DHQ: Digital Humanities Quarterly
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2022
Volume 16 Number 3
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New Questions, Next Work

Abstract

This brief, invited “metareflection” identifies the most exciting questions in digital humanities and cultural heritage as those opened up by a potential redistribution of power and redesign of our social and technological infrastructure inspired by Black Studies, arts, and digital practice. What might it mean to shift from extractive and controlled modes of digital research and curation to ones that are generative, healing, and truly open-ended? What will happen if we succeed in empowering and centering individuals, collections, and community concerns that have long been marginalized? What might the DH community build next, if we make necessary changes in capital, focus, and control — and embrace the shaping role of the choices that each of us make within living systems every day?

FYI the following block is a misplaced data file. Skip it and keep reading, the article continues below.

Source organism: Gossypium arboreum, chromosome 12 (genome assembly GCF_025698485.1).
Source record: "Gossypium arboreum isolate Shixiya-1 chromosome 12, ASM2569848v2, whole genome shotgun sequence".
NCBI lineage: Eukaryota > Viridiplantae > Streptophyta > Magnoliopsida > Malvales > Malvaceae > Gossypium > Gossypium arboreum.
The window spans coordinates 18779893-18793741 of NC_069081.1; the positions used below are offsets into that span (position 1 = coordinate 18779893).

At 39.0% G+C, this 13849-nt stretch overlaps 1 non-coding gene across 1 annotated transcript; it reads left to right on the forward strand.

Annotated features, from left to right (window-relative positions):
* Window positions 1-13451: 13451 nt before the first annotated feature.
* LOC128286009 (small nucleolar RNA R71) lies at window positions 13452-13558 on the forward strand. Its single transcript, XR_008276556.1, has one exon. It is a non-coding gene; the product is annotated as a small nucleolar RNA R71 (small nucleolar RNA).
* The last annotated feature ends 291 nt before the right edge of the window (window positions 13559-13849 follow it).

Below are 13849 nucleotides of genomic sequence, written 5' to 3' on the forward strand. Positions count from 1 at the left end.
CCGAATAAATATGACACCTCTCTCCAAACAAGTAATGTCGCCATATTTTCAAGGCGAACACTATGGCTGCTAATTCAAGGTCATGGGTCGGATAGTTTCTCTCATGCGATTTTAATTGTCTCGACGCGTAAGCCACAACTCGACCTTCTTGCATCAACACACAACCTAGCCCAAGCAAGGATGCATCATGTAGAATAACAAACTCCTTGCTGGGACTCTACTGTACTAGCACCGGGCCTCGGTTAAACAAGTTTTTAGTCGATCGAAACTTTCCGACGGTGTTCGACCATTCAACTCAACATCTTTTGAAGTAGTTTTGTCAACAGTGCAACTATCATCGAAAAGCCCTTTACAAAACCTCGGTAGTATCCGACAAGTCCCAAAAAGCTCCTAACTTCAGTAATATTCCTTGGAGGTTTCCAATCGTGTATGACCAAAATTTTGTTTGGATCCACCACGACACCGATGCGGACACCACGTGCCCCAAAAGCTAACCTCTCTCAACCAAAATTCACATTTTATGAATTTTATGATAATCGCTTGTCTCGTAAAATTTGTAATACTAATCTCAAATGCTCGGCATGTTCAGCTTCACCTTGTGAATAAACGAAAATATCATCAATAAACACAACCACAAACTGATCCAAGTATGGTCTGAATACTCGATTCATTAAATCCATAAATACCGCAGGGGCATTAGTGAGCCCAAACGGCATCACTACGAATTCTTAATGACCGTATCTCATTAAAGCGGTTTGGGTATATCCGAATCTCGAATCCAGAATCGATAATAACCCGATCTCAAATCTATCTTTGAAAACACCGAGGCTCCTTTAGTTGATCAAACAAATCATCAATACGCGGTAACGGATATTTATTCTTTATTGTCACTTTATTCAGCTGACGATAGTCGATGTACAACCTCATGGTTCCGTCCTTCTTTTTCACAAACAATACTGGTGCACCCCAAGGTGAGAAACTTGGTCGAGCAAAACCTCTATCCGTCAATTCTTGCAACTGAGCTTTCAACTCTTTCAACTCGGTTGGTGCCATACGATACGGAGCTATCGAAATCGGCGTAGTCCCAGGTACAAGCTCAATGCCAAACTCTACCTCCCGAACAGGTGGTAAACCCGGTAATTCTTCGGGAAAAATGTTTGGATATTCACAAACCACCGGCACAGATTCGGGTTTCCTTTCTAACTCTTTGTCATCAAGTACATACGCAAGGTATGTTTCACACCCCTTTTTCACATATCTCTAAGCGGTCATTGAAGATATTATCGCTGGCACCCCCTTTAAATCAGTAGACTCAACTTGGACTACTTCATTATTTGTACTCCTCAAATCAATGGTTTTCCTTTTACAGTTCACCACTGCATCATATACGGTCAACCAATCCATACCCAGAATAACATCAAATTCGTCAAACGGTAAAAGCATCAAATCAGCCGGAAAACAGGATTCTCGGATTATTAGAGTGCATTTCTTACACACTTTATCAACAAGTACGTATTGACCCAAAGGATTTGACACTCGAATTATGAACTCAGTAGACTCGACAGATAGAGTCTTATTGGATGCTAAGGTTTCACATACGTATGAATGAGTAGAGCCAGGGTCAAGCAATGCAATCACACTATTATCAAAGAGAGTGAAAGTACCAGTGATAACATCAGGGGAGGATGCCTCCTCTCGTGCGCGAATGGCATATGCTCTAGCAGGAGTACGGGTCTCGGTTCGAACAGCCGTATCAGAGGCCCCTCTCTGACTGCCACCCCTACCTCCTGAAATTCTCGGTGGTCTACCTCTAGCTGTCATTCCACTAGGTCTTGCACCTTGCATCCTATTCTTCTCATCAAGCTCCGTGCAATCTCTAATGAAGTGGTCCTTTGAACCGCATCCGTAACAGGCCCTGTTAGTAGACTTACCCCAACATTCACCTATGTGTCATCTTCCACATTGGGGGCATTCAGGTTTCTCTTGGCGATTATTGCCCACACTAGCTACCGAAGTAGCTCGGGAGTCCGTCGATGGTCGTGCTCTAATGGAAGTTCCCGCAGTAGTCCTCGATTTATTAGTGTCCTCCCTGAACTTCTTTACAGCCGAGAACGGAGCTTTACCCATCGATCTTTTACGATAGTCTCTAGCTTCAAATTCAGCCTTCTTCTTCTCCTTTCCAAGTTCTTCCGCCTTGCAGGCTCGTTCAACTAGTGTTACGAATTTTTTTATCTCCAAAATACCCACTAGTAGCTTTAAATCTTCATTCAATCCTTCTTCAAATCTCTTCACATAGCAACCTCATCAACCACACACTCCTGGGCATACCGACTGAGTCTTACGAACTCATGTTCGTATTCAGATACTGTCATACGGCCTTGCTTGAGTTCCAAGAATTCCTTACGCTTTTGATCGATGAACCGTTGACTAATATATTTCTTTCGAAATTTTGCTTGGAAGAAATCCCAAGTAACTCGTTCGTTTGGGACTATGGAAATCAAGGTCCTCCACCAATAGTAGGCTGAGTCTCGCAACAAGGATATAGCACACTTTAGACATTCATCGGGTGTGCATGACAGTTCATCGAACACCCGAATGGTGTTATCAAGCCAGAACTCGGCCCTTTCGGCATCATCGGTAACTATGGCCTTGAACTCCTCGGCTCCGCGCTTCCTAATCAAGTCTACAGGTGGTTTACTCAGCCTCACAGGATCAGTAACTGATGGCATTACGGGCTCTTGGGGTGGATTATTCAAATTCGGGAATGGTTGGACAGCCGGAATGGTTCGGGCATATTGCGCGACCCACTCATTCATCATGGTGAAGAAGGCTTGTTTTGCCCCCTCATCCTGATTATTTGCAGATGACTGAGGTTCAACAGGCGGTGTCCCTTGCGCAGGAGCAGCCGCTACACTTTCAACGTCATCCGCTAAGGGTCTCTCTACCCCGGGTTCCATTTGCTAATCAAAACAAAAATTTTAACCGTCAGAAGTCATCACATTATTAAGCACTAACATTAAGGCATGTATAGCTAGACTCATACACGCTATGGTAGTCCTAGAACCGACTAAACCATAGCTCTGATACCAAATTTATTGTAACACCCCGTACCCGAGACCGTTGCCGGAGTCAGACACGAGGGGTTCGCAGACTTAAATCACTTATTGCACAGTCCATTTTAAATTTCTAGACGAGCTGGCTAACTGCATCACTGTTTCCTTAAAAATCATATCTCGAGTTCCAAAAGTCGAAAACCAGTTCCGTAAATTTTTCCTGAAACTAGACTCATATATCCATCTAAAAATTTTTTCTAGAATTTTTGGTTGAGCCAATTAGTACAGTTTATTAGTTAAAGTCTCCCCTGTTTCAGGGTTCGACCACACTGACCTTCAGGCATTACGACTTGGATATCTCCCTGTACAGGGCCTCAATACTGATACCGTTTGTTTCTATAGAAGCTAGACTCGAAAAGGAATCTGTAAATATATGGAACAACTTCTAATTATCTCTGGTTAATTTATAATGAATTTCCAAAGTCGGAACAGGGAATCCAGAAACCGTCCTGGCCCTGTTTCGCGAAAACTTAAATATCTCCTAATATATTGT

The necessary project of reshaping and reforming our digital humanities and cultural heritage infrastructure — along the more liberatory, generative, reparative, equitable, and critically informed lines of what Jessica Marie Johnson calls “Black digital practice” — has barely begun [Johnson2018].
By infrastructure, I mean the full suite of social and technological systems that converge in DH and the work of memory institutions: platforms and tools, certainly; but also systems of selection, arrangement, and description of cultural materials deemed worthy of attention — and the practices that shape those decisions at scale, distributing or reifying authority, security, and privilege. These latter range from our very conception of how funding and resourcing can function in this sphere, to our practices of hiring, evaluating scholars for tenure and promotion, and instituting organizational habits and patterns that either retain and uplift people of color or harm and drive them away. It is tempting to frame this complex and eroded infrastructure — in all its overwhelming fullness — as something the present generation of DH scholars, librarians, archivists, museum workers, technologists, and administrators has simply inherited and must drag along. But that would be to diminish the shaping role of the choices we make within living systems, every day.